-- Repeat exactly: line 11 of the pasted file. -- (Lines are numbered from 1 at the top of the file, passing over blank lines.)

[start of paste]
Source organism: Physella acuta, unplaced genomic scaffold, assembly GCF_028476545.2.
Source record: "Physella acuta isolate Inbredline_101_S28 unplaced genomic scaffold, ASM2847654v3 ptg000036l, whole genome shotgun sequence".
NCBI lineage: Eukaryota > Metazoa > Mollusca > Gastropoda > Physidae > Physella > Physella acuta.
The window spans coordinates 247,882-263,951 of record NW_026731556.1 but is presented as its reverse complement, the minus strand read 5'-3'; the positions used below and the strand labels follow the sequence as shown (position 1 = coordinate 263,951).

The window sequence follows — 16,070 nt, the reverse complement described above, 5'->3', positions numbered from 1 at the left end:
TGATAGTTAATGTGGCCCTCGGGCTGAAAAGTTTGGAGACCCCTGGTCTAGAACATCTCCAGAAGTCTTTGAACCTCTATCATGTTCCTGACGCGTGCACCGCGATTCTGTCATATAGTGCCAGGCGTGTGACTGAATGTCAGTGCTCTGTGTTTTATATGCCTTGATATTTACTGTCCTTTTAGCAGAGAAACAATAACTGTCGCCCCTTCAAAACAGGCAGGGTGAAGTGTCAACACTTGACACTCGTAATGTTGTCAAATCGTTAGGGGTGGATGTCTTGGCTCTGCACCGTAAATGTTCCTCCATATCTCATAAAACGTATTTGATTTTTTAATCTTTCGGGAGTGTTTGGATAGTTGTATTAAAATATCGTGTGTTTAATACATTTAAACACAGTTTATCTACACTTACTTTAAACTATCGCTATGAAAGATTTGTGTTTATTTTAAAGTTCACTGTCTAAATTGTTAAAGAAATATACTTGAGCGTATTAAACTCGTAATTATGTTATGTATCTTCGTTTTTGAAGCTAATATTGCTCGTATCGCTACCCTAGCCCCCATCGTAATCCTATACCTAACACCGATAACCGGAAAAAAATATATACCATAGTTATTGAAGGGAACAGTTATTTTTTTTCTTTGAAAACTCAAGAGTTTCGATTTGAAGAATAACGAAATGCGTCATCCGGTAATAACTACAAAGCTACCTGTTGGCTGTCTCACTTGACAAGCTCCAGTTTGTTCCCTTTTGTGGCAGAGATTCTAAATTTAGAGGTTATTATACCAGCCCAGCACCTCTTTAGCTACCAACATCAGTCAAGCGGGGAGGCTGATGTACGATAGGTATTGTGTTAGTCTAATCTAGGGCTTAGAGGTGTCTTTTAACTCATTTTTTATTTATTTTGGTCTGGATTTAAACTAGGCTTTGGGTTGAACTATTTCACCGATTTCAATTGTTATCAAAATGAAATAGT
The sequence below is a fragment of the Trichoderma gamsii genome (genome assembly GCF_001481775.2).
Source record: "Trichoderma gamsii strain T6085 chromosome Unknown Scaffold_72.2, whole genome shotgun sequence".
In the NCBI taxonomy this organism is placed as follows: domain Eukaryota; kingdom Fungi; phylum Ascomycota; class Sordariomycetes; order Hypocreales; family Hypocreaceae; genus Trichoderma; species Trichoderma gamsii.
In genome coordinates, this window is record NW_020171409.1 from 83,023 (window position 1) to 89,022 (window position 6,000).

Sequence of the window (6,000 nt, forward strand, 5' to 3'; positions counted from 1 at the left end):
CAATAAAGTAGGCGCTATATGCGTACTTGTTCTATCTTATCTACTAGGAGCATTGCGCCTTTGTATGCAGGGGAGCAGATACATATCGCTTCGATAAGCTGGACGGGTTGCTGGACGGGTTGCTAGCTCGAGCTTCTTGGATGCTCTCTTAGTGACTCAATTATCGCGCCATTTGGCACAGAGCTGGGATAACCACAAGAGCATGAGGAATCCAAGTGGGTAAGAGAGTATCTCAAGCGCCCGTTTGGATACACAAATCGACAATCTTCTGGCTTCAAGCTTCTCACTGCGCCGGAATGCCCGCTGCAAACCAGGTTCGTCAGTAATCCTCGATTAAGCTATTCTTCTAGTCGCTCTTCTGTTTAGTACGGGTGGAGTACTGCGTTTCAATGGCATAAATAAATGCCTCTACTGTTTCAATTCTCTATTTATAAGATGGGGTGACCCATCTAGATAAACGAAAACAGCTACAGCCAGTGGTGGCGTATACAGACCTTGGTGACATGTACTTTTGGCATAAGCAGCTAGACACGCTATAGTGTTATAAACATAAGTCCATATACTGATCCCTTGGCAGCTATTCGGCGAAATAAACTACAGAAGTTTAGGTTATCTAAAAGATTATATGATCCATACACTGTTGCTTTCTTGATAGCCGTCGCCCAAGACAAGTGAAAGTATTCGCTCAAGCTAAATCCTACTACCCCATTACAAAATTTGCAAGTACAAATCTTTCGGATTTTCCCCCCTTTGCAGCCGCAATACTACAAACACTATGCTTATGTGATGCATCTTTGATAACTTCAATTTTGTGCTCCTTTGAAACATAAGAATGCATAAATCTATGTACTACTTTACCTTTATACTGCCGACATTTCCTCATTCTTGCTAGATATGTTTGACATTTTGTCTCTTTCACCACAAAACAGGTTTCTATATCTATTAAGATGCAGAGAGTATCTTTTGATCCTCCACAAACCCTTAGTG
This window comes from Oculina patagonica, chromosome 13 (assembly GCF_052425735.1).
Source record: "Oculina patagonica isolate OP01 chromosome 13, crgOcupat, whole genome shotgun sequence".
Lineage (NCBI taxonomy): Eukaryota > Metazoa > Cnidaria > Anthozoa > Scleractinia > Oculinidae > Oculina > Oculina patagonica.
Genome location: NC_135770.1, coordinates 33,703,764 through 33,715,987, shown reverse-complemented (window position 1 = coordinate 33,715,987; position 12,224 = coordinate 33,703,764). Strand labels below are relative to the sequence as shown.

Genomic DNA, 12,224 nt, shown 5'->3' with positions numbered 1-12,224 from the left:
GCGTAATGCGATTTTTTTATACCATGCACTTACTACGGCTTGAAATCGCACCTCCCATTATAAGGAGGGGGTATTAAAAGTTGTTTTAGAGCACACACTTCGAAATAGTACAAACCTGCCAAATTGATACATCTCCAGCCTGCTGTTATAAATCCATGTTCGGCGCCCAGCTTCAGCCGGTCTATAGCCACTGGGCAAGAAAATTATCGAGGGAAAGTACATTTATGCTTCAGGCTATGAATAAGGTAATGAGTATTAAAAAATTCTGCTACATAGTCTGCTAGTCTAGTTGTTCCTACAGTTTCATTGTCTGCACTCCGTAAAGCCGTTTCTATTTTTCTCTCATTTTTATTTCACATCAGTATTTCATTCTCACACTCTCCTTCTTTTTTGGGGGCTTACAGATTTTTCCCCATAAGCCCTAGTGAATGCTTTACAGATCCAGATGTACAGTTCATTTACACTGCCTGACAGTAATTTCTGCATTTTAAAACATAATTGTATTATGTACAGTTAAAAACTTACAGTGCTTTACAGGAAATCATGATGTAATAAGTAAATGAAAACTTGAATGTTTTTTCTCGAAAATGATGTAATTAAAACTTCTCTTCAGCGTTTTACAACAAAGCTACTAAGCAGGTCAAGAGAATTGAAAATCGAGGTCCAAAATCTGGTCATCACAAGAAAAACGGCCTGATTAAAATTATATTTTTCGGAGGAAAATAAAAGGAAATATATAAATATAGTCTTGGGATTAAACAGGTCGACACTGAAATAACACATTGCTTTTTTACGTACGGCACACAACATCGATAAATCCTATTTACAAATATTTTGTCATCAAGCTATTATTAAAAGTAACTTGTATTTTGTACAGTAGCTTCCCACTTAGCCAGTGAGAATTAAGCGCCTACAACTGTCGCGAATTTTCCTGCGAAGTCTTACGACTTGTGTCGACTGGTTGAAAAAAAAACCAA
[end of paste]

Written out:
Sequence of the window (6,000 nt, forward strand, 5' to 3'; positions counted from 1 at the left end):